Neuroprotection

Image credit: Eric Kalkman, University of Glasgow

If we can find drugs that can protect nerves from damage then we have the potential to stop MS getting worse, and even reverse disability for some people.

Excitingly, neuroprotective therapies could be useful for all types of MS, which is not the case for disease modifying treatments (DMTs) we have right now.

Nerve damage in MS

Our brains are remarkable, but delicate. And the same is true of the billions of individual cells that make it up.

Nerve cell death is a natural part of ageing for everyone. But for people with MS, this happens at a faster rate, because more cells are being lost. You can see this on MRI scans, with our brains shrinking over time.

We used to think that MS only injured nerve cells by damaging myelin. But we now know that nerve damage can happen in areas of the brain or spinal cord where myelin is still intact.

It’s vital we find treatments that can protect nerves from damage.

How can we protect nerves?

The aim of neuroprotection is simple – to keep nerve cells happy, healthy and alive.

Researchers have identified a number of different targets to help us protect nerves. These include helping to control nerve cell signalling, and regulating the way that nerve cells use energy.

Clinical trial progress

We’ve not got any neuroprotective treatments available yet, but we’re getting closer. Researchers are testing the benefits of a number of neuroprotective treatments in clinical trials for progressive MS:

Nerve cell signalling

Nerve cells communicate with each other using a variety of chemicals. These chemicals are vital to help nerves work well, but we know that too much chemical signalling can be fatal.

Researchers are testing whether reducing these chemical signals, using a drug called riluzole, could help to protect nerves.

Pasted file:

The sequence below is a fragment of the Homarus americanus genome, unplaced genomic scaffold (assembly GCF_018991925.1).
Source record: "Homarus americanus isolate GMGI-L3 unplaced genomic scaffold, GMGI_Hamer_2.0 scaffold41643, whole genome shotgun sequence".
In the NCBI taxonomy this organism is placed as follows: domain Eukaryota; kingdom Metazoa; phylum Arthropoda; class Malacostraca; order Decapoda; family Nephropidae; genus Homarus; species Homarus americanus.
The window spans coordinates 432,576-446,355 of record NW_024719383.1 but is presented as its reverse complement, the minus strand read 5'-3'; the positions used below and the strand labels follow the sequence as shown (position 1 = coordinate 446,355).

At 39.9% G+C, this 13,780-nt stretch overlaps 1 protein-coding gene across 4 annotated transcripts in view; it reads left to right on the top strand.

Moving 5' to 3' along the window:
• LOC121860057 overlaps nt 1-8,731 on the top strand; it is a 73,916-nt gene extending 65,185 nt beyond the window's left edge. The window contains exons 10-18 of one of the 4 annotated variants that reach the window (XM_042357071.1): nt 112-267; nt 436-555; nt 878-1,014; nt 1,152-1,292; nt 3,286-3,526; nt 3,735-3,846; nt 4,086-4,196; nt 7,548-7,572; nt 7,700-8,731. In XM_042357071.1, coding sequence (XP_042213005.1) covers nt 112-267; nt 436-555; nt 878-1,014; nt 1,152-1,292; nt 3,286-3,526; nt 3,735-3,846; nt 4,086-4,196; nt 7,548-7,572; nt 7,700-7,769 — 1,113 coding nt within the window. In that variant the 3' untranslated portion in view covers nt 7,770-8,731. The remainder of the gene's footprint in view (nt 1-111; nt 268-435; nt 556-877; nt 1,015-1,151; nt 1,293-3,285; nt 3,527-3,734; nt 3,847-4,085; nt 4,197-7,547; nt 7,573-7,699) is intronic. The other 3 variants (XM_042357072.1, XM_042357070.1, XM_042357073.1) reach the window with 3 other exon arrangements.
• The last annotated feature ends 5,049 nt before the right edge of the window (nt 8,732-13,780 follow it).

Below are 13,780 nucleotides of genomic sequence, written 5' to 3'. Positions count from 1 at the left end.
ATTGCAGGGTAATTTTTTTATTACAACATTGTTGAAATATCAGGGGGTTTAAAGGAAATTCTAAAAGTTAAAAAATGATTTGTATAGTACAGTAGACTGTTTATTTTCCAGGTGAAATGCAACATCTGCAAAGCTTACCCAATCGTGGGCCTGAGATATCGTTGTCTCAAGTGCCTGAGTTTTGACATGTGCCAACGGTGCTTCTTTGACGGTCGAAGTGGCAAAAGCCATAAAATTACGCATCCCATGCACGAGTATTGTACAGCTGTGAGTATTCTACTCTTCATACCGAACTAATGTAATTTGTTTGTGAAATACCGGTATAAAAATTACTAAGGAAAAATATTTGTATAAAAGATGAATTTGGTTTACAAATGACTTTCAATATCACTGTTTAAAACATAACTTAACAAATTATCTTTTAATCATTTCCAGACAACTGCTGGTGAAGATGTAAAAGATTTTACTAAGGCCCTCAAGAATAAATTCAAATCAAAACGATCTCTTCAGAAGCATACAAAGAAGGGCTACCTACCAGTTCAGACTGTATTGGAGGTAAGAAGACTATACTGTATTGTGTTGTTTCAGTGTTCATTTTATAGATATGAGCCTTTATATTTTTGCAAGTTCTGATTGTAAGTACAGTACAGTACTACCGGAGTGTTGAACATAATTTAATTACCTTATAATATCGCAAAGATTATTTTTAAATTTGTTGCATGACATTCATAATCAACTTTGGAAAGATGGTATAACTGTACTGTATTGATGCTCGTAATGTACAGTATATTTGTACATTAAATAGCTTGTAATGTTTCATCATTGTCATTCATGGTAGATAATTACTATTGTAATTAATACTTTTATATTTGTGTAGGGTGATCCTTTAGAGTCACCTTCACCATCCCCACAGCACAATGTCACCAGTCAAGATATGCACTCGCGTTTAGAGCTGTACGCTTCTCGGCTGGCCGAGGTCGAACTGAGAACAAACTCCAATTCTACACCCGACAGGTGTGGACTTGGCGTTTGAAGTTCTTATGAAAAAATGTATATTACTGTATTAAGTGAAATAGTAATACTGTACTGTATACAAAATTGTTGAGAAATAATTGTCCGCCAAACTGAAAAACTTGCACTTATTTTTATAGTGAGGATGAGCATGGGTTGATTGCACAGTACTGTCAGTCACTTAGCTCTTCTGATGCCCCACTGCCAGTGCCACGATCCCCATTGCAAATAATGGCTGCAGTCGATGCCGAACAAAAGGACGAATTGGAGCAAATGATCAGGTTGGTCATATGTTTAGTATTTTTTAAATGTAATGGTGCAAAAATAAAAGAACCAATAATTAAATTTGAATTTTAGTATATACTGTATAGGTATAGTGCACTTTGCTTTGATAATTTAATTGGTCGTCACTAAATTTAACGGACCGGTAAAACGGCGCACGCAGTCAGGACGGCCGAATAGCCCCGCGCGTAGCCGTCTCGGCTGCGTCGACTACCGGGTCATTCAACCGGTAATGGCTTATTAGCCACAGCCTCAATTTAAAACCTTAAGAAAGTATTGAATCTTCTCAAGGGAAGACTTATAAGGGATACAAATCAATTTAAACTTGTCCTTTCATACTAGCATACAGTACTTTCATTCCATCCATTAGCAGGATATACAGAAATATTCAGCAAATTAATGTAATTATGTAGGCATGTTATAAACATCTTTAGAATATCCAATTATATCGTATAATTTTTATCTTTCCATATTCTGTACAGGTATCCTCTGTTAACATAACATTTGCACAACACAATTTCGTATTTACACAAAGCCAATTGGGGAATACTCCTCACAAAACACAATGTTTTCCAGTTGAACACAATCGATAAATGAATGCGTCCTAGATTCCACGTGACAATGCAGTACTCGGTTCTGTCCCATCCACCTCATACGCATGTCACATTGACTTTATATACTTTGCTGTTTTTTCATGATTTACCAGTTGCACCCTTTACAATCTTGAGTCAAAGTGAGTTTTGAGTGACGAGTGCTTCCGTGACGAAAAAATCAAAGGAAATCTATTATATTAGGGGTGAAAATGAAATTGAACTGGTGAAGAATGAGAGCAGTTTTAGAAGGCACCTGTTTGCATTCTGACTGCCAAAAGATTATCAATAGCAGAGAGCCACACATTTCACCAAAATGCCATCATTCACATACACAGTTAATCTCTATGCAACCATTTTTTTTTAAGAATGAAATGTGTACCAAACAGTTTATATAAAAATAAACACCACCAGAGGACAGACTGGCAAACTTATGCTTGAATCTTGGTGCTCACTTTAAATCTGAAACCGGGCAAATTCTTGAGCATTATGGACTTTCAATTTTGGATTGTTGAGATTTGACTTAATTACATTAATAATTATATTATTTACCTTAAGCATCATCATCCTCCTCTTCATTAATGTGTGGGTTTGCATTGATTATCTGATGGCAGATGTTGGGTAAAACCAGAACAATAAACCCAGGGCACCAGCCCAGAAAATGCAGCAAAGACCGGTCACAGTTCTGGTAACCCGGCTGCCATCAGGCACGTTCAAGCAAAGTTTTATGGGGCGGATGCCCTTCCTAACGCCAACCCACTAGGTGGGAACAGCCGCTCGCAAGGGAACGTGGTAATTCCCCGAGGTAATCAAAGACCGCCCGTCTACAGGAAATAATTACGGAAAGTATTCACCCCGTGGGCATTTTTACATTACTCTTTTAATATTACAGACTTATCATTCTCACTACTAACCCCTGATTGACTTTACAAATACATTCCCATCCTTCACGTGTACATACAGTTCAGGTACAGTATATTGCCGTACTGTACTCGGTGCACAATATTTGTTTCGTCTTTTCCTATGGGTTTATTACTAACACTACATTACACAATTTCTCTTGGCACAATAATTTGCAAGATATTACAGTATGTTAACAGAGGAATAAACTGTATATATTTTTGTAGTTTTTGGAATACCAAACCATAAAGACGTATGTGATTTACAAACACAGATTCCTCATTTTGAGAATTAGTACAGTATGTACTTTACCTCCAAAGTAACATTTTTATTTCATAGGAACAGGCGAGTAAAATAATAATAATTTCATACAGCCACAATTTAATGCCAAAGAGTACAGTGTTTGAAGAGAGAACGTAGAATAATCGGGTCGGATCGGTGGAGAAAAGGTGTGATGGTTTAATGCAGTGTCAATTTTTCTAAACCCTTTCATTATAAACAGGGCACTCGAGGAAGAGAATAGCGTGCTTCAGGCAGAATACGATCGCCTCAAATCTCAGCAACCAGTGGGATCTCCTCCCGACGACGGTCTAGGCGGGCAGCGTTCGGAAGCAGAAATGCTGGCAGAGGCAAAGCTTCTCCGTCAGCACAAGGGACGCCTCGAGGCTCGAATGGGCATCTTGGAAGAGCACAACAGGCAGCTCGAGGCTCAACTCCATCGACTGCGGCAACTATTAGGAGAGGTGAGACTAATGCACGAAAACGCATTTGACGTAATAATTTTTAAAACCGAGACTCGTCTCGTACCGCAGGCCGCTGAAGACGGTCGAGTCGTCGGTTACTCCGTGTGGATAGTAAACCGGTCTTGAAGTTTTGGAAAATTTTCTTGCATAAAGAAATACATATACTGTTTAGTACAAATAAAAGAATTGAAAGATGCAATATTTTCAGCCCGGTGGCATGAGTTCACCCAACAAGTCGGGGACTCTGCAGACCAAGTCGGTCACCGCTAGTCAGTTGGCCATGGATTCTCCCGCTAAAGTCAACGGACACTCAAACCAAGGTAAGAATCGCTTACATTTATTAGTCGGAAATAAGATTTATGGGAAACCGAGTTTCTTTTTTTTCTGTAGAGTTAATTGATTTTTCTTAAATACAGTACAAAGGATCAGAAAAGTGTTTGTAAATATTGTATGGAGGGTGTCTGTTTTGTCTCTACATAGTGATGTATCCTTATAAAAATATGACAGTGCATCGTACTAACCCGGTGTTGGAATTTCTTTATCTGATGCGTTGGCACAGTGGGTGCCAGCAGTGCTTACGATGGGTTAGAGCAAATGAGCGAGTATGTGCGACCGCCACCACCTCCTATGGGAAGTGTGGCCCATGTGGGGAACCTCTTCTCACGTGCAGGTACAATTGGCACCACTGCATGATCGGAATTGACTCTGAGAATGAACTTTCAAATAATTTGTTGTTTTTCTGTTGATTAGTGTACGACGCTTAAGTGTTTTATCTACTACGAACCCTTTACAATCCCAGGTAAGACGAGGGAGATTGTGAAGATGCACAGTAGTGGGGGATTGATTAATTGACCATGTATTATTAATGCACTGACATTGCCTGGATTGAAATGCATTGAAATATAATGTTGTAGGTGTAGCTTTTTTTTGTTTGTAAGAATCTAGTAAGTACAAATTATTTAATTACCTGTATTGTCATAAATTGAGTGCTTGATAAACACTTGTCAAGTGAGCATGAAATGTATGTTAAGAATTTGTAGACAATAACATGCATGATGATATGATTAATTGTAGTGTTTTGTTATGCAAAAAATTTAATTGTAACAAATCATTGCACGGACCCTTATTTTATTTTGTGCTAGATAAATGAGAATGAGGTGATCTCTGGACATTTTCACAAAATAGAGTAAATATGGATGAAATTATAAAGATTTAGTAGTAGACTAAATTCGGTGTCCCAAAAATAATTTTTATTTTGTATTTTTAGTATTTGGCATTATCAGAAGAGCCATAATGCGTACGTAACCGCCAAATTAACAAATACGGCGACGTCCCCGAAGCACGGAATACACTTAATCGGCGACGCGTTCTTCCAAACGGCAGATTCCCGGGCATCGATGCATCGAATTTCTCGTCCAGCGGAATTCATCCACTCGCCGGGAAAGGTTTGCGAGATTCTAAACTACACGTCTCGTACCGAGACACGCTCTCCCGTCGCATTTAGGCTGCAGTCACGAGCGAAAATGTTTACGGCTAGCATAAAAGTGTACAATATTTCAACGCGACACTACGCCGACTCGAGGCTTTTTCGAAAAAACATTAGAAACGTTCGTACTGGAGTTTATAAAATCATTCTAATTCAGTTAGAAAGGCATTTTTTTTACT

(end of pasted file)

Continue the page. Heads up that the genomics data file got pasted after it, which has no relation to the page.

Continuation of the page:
Keeping the power on

Nerve cells use a lot of energy. This is generated by tiny powerhouses spread throughout the cell called mitochondria. Scientists have found that mitochondria are damaged in MS, meaning nerves don’t get the energy they need, stop working properly and eventually die.

Our researchers are working hard to unravel the more of the mysteries of mitochondria. Once we understand what goes wrong with mitochondria in progressive MS, we can start developing therapies to fix it.

As part of the International Progressive MS Alliance, Dr Don Mahad and his team have developed animal models to see how problems with mitochondria affect symptoms. So far they’ve shown that it can cause fatigue and changes to walking.

Creating a healthy environment

Healthy cells require healthy surroundings. We know that when myelin is damage, debris and toxins build up around the nerves, causing inflammation.

Researchers are looking at ways to encourage the brain to clear this debris, creating a healthy environment for nerves.

Nerve cell transport

Inside every nerve there is a network of super highways that allow important molecules to go where they are needed.

Research suggests that in MS this transport system goes wrong, with traffic jams stopping the nerve working properly.

Ion channels

Nerves have special gateways all over them to let chemicals like sodium in and out, which is vital for nerve cells to send messages.

Researchers think that a build-up of sodium can damage the cell. They’re testing if drugs that block sodium channels can reduce damage and slow progression in MS in clinical trials. This includes trials of amiloride for secondary progressive MS, and phenytoin for optic neuritis.

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Our neuroprotection research

We’re investing in some exciting research to help protect nerves in MS.

MS Society Tissue Bank

Our Tissue Bank supports scientists around the world who are working to understand nerve damage in MS. It enables researchers to investigate what actually happens in the human brain and spinal cord in MS, and to identify new treatment targets.

>> Find out more about the MS Society Tissue Bank

Clinical trials

In 2017 we announced we’re co-funding a phase 3 trial to test if simvastatin can slow progression in secondary progressive MS. Simvastatin is commonly used to treat high cholesterol, but research suggests that it reduce inflammation and could protect nerves from damage. 

As well as funding the trial, we’re supporting researchers to understand how simvastatin works in more detail. Our scientists will use MRI to visualise changes in the brain of spinal cord of people taking simvastatin.

>> Read more about this research

We’re also co-funding an innovative phase 2 trial that’s testing if three existing drugs can slow progression in secondary progressive MS, called MS-SMART. Results are expected in 2018.

Key molecules

Our researchers are working to understand nerve damage in more detail and identify targets for drug development.

Every discovery brings new opportunities for us to develop neuroprotective treatments – and these could be effective for everyone with MS.

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The next research breakthrough is within reach

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